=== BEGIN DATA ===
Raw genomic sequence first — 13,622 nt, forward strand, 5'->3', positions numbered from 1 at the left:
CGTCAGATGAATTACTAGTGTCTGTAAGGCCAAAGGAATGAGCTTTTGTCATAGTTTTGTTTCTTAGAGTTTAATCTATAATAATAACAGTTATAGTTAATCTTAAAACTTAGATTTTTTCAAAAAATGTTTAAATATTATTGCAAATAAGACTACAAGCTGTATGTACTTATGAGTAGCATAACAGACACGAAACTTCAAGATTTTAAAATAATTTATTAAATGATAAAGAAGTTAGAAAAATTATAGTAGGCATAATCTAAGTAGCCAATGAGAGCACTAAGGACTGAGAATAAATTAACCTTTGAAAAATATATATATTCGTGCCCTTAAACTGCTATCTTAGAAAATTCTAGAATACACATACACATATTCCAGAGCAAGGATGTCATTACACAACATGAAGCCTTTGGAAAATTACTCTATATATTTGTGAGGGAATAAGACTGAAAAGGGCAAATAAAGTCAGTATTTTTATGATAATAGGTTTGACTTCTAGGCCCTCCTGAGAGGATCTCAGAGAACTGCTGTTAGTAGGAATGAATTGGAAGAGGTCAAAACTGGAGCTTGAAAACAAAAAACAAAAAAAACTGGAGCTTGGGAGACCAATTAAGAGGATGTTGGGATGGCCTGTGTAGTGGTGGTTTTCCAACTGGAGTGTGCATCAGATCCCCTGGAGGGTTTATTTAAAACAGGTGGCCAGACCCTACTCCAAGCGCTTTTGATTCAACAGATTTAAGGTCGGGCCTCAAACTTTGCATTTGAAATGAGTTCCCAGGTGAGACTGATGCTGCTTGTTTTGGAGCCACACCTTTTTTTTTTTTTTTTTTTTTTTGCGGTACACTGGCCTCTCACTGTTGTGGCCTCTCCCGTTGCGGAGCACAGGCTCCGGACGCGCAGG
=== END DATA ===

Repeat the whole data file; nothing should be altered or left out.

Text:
Raw genomic sequence first — 13,622 nt, forward strand, 5'->3', positions numbered from 1 at the left:
CGTCAGATGAATTACTAGTGTCTGTAAGGCCAAAGGAATGAGCTTTTGTCATAGTTTTGTTTCTTAGAGTTTAATCTATAATAATAACAGTTATAGTTAATCTTAAAACTTAGATTTTTTCAAAAAATGTTTAAATATTATTGCAAATAAGACTACAAGCTGTATGTACTTATGAGTAGCATAACAGACACGAAACTTCAAGATTTTAAAATAATTTATTAAATGATAAAGAAGTTAGAAAAATTATAGTAGGCATAATCTAAGTAGCCAATGAGAGCACTAAGGACTGAGAATAAATTAACCTTTGAAAAATATATATATTCGTGCCCTTAAACTGCTATCTTAGAAAATTCTAGAATACACATACACATATTCCAGAGCAAGGATGTCATTACACAACATGAAGCCTTTGGAAAATTACTCTATATATTTGTGAGGGAATAAGACTGAAAAGGGCAAATAAAGTCAGTATTTTTATGATAATAGGTTTGACTTCTAGGCCCTCCTGAGAGGATCTCAGAGAACTGCTGTTAGTAGGAATGAATTGGAAGAGGTCAAAACTGGAGCTTGAAAACAAAAAACAAAAAAAACTGGAGCTTGGGAGACCAATTAAGAGGATGTTGGGATGGCCTGTGTAGTGGTGGTTTTCCAACTGGAGTGTGCATCAGATCCCCTGGAGGGTTTATTTAAAACAGGTGGCCAGACCCTACTCCAAGCGCTTTTGATTCAACAGATTTAAGGTCGGGCCTCAAACTTTGCATTTGAAATGAGTTCCCAGGTGAGACTGATGCTGCTTGTTTTGGAGCCACACCTTTTTTTTTTTTTTTTTTTTTTTGCGGTACACTGGCCTCTCACTGTTGTGGCCTCTCCCGTTGCGGAGCACAGGCTCCGGACGCGCAGG